Personally, it is something that I try to pay particular attention to whenever I am editing our team’s work. I am not perfect in my editing, but I am hoping that at STH we are doing a better job and continue to do so. It is hard to come from the perspective of having access to every piece of hardware at relatively inexpensive prices and remember that everyone is not as fortunate.
Effectively, buyers in the 2TB to 6TB market are often ones who do not know about SMR v. CMR or have no other choice. At this point, even if they did have the choice to use a different drive, there is a good chance that is SMR as well. To make matters more challenging, even if a buyer knows the difference between SMR and CMR, that is not enough. The fact that the market is having to pressure hard drive vendors into disclosing this information means that an educated consumer could not get the technology they want.
We are taking special note of Western Digital here. Not only is WD using SMR in their consumer drives where buyers may have no reasonable alternatives, but they are also going a step further. They are using SMR in their “premium” WD Red NAS drives. These same NAS drives are likely to be used in RAID arrays that could see specific problems with SMR access patterns. Seagate, for its part, is still using CMR in IronWolf alternatives. WD is going a step further as a disservice to end customers and hiding the fact it is selling an inferior product until it was recently caught.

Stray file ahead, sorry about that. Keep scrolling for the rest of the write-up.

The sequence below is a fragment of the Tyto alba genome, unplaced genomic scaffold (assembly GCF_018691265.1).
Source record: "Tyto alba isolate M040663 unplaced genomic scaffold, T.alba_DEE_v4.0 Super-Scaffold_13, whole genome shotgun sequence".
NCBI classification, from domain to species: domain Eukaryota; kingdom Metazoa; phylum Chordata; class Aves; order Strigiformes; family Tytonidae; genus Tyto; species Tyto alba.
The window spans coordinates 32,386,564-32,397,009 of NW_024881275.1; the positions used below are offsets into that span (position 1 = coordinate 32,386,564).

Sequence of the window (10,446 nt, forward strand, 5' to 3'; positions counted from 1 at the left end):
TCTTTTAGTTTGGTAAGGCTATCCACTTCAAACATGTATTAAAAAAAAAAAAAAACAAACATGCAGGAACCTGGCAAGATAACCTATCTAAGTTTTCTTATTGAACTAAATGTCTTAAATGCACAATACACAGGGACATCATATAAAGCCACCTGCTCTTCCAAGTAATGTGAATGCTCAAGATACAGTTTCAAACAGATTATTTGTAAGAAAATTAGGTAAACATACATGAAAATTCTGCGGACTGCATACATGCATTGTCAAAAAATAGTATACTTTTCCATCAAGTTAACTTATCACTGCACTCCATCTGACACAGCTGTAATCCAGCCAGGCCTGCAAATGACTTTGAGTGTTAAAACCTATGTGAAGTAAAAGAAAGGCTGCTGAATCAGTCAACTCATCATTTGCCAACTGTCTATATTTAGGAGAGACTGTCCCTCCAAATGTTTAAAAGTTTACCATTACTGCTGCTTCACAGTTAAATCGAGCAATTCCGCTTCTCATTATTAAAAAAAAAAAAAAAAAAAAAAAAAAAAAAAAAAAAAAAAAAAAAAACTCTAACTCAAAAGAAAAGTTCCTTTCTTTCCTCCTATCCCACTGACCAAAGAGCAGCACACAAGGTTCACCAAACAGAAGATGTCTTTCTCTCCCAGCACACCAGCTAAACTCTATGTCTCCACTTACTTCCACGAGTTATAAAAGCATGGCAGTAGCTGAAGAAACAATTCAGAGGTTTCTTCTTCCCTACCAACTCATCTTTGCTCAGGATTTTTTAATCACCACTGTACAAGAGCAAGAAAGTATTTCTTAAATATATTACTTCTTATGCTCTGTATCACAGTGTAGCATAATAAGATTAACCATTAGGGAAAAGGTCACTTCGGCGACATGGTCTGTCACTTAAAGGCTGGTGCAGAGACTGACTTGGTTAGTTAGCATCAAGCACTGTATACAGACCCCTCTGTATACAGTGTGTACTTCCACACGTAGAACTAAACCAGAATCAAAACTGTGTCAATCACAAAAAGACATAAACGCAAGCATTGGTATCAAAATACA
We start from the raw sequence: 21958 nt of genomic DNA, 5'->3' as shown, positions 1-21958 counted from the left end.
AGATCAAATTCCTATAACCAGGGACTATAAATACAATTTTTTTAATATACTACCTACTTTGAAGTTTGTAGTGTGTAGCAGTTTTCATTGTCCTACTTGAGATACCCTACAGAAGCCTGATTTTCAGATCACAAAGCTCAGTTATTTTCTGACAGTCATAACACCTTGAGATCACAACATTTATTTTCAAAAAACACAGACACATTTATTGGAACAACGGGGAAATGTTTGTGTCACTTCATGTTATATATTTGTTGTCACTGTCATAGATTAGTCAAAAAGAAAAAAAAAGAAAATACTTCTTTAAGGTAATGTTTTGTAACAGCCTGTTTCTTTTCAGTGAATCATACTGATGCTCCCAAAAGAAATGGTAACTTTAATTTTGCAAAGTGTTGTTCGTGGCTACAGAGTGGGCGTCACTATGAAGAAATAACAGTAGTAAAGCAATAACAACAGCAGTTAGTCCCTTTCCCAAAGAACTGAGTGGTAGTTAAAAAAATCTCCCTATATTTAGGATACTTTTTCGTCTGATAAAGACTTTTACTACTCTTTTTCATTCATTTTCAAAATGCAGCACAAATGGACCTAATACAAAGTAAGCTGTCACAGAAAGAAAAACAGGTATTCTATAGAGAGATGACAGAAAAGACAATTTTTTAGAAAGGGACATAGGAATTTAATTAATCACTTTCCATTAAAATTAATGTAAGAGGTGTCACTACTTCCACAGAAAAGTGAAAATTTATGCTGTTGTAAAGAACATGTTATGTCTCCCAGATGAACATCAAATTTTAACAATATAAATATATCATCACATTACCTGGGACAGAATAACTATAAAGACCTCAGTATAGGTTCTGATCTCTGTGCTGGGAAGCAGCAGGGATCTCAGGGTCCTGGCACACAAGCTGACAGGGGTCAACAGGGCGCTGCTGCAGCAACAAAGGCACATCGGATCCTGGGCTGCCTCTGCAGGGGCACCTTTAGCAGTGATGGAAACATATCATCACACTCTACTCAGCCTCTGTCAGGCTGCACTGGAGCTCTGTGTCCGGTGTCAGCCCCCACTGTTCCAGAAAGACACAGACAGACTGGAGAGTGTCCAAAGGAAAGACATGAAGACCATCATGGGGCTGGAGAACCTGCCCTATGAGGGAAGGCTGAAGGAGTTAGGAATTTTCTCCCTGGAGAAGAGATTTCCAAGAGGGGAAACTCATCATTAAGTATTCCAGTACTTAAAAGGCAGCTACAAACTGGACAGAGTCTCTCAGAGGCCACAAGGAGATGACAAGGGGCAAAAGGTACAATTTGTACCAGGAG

Western Digital updated its response and included which drive models are SMR. At the same time, the company’s response made a glaring omission: there was no commitment to continue doing so. A fairly standard line for dealing with PR issues like this is something along the lines of:
- We screwed up
- Here is what we should have disclosed
- In the future, we will ensure this is disclosed
Usually, that message is delivered by an executive to put a face behind the pledge to do better. Western Digital’s response summary was more along the lines of:
- We did not tell you, but it should not matter to you
- Here is what we should have disclosed
- Silent on the future
WD’s blog post was not even sponsored by a named executive. If the WD60EFAX was replaced tomorrow by a WD60EFAX-V2, the company has not committed to disclosing what technology is used. The company simply stated, “We will update our marketing materials, as well as provide more information about SMR technology, including benchmarks and ideal use cases.” (Source: WD) That is not a pledge to clearly and accurately disclose recording technology on all drives going forward. It can be satisfied by updating marketing materials for the nine drives it already has. There is a subtle distinction but is one that was not worded with a pledge for future transparency.